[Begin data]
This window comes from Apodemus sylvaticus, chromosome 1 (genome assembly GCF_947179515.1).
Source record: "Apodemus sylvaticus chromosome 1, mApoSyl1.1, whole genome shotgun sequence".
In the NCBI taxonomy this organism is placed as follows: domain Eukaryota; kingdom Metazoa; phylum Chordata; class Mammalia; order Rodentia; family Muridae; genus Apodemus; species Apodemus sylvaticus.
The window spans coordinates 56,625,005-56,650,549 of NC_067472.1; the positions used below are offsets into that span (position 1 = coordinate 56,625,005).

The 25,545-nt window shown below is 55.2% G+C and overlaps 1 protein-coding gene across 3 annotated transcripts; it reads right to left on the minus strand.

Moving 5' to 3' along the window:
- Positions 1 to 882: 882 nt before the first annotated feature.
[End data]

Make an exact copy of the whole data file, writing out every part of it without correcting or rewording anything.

This window comes from Apodemus sylvaticus, chromosome 1 (genome assembly GCF_947179515.1).
Source record: "Apodemus sylvaticus chromosome 1, mApoSyl1.1, whole genome shotgun sequence".
In the NCBI taxonomy this organism is placed as follows: domain Eukaryota; kingdom Metazoa; phylum Chordata; class Mammalia; order Rodentia; family Muridae; genus Apodemus; species Apodemus sylvaticus.
The window spans coordinates 56,625,005-56,650,549 of NC_067472.1; the positions used below are offsets into that span (position 1 = coordinate 56,625,005).

The 25,545-nt window shown below is 55.2% G+C and overlaps 1 protein-coding gene across 3 annotated transcripts; it reads right to left on the minus strand.

Moving 5' to 3' along the window:
- Positions 1 to 882: 882 nt before the first annotated feature.